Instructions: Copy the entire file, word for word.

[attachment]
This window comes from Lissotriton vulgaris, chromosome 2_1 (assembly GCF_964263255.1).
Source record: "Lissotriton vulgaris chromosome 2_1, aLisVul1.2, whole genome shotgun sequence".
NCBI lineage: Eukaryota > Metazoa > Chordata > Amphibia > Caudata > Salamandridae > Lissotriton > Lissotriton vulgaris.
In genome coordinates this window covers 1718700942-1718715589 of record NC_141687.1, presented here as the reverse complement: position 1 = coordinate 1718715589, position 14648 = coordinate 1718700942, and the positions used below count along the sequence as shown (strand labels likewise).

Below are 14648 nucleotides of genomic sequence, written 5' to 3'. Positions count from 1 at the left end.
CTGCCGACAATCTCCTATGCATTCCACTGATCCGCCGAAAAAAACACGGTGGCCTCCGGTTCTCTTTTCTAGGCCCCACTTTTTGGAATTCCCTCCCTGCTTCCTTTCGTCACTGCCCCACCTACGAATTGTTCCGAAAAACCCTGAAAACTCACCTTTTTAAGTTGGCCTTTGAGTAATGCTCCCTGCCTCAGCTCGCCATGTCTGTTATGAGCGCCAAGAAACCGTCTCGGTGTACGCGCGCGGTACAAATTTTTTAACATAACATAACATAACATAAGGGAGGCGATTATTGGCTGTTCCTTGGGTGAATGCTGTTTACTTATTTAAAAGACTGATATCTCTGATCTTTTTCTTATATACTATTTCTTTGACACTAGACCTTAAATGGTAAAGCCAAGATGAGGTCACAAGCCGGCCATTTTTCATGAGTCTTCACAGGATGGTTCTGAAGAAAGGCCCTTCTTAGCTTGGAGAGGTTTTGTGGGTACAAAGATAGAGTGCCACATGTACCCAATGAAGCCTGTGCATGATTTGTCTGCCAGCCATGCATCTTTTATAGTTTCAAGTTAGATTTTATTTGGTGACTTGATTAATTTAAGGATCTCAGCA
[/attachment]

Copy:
This window comes from Lissotriton vulgaris, chromosome 2_1 (assembly GCF_964263255.1).
Source record: "Lissotriton vulgaris chromosome 2_1, aLisVul1.2, whole genome shotgun sequence".
NCBI lineage: Eukaryota > Metazoa > Chordata > Amphibia > Caudata > Salamandridae > Lissotriton > Lissotriton vulgaris.
In genome coordinates this window covers 1718700942-1718715589 of record NC_141687.1, presented here as the reverse complement: position 1 = coordinate 1718715589, position 14648 = coordinate 1718700942, and the positions used below count along the sequence as shown (strand labels likewise).

Below are 14648 nucleotides of genomic sequence, written 5' to 3'. Positions count from 1 at the left end.
CTGCCGACAATCTCCTATGCATTCCACTGATCCGCCGAAAAAAACACGGTGGCCTCCGGTTCTCTTTTCTAGGCCCCACTTTTTGGAATTCCCTCCCTGCTTCCTTTCGTCACTGCCCCACCTACGAATTGTTCCGAAAAACCCTGAAAACTCACCTTTTTAAGTTGGCCTTTGAGTAATGCTCCCTGCCTCAGCTCGCCATGTCTGTTATGAGCGCCAAGAAACCGTCTCGGTGTACGCGCGCGGTACAAATTTTTTAACATAACATAACATAACATAAGGGAGGCGATTATTGGCTGTTCCTTGGGTGAATGCTGTTTACTTATTTAAAAGACTGATATCTCTGATCTTTTTCTTATATACTATTTCTTTGACACTAGACCTTAAATGGTAAAGCCAAGATGAGGTCACAAGCCGGCCATTTTTCATGAGTCTTCACAGGATGGTTCTGAAGAAAGGCCCTTCTTAGCTTGGAGAGGTTTTGTGGGTACAAAGATAGAGTGCCACATGTACCCAATGAAGCCTGTGCATGATTTGTCTGCCAGCCATGCATCTTTTATAGTTTCAAGTTAGATTTTATTTGGTGACTTGATTAATTTAAGGATCTCAGCA